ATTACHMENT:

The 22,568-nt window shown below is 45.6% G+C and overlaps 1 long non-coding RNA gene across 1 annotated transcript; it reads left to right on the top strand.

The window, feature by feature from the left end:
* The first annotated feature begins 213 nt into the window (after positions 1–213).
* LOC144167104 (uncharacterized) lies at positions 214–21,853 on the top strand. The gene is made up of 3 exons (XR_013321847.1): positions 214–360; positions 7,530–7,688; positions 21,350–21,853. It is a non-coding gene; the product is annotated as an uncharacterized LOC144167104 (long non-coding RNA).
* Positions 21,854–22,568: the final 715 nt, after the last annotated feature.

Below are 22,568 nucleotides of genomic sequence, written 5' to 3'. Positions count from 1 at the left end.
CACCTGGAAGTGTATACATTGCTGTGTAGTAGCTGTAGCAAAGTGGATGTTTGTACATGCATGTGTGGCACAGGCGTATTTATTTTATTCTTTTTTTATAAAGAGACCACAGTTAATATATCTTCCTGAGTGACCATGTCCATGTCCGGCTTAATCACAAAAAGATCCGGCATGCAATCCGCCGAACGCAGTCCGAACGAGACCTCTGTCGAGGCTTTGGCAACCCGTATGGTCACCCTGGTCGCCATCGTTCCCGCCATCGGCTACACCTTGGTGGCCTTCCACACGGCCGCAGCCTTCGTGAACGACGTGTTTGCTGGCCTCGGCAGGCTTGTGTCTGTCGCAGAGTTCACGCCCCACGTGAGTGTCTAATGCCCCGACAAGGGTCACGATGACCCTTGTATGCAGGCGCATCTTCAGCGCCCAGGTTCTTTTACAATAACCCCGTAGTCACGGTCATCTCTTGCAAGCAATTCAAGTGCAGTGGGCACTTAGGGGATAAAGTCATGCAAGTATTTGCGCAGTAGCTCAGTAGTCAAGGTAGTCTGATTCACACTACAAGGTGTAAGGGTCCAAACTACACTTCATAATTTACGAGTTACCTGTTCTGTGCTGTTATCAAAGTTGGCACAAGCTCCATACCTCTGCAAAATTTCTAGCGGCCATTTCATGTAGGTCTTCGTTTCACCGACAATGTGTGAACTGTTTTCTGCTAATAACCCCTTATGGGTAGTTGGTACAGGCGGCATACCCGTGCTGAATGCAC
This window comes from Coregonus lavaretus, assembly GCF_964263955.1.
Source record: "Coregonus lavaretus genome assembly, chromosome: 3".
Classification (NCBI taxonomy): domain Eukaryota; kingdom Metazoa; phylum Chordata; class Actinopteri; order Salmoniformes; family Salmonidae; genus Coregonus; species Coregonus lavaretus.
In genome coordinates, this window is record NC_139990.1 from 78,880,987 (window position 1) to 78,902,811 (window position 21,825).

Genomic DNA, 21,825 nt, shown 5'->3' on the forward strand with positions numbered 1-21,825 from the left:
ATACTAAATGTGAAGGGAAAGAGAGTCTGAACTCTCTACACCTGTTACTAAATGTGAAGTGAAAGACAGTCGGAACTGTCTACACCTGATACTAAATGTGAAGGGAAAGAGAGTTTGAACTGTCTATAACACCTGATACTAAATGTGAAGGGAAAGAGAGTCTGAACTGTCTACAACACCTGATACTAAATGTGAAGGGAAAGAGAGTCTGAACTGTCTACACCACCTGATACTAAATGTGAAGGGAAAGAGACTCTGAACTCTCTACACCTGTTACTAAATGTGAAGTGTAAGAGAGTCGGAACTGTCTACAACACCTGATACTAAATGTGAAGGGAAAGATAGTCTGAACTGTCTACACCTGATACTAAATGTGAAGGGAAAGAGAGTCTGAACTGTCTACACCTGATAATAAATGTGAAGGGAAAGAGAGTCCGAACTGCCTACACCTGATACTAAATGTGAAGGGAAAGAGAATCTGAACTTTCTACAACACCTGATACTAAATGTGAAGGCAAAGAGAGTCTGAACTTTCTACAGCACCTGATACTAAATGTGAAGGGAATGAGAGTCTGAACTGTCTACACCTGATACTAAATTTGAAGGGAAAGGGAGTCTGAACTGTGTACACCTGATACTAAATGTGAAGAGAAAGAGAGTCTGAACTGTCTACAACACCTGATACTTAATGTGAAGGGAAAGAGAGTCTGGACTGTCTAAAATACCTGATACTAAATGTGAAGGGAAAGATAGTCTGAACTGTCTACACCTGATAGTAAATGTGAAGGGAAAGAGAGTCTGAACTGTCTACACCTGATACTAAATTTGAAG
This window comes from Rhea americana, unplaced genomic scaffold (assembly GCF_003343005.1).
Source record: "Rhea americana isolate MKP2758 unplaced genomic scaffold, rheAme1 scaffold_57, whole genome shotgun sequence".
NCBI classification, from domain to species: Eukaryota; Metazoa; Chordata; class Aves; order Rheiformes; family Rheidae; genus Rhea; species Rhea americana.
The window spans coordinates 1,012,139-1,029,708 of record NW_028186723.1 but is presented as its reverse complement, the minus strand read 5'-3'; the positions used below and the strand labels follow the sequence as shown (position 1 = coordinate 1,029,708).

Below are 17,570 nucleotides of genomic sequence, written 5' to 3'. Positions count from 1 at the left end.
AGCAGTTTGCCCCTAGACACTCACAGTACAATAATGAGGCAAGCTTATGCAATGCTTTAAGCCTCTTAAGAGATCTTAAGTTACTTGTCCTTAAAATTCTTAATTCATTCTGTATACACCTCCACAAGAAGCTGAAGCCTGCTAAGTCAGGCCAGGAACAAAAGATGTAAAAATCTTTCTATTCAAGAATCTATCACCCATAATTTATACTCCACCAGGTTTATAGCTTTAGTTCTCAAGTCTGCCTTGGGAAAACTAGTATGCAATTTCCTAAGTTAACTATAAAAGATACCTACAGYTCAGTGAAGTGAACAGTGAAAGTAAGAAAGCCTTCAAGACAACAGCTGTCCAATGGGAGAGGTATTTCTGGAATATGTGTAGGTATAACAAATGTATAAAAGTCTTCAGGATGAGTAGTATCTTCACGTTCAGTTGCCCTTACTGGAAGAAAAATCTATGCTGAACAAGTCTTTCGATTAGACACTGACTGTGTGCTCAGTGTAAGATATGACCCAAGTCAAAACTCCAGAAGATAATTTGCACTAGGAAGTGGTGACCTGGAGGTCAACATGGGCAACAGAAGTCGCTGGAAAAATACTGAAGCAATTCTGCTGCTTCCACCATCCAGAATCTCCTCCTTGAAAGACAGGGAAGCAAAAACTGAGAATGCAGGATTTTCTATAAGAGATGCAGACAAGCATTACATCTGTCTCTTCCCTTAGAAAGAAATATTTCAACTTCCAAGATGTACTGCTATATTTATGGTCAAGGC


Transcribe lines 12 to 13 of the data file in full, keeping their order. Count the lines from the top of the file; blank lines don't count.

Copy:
Genomic DNA, 21,825 nt, shown 5'->3' on the forward strand with positions numbered 1-21,825 from the left:
ATACTAAATGTGAAGGGAAAGAGAGTCTGAACTCTCTACACCTGTTACTAAATGTGAAGTGAAAGACAGTCGGAACTGTCTACACCTGATACTAAATGTGAAGGGAAAGAGAGTTTGAACTGTCTATAACACCTGATACTAAATGTGAAGGGAAAGAGAGTCTGAACTGTCTACAACACCTGATACTAAATGTGAAGGGAAAGAGAGTCTGAACTGTCTACACCACCTGATACTAAATGTGAAGGGAAAGAGACTCTGAACTCTCTACACCTGTTACTAAATGTGAAGTGTAAGAGAGTCGGAACTGTCTACAACACCTGATACTAAATGTGAAGGGAAAGATAGTCTGAACTGTCTACACCTGATACTAAATGTGAAGGGAAAGAGAGTCTGAACTGTCTACACCTGATAATAAATGTGAAGGGAAAGAGAGTCCGAACTGCCTACACCTGATACTAAATGTGAAGGGAAAGAGAATCTGAACTTTCTACAACACCTGATACTAAATGTGAAGGCAAAGAGAGTCTGAACTTTCTACAGCACCTGATACTAAATGTGAAGGGAATGAGAGTCTGAACTGTCTACACCTGATACTAAATTTGAAGGGAAAGGGAGTCTGAACTGTGTACACCTGATACTAAATGTGAAGAGAAAGAGAGTCTGAACTGTCTACAACACCTGATACTTAATGTGAAGGGAAAGAGAGTCTGGACTGTCTAAAATACCTGATACTAAATGTGAAGGGAAAGATAGTCTGAACTGTCTACACCTGATAGTAAATGTGAAGGGAAAGAGAGTCTGAACTGTCTACACCTGATACTAAATTTGAAG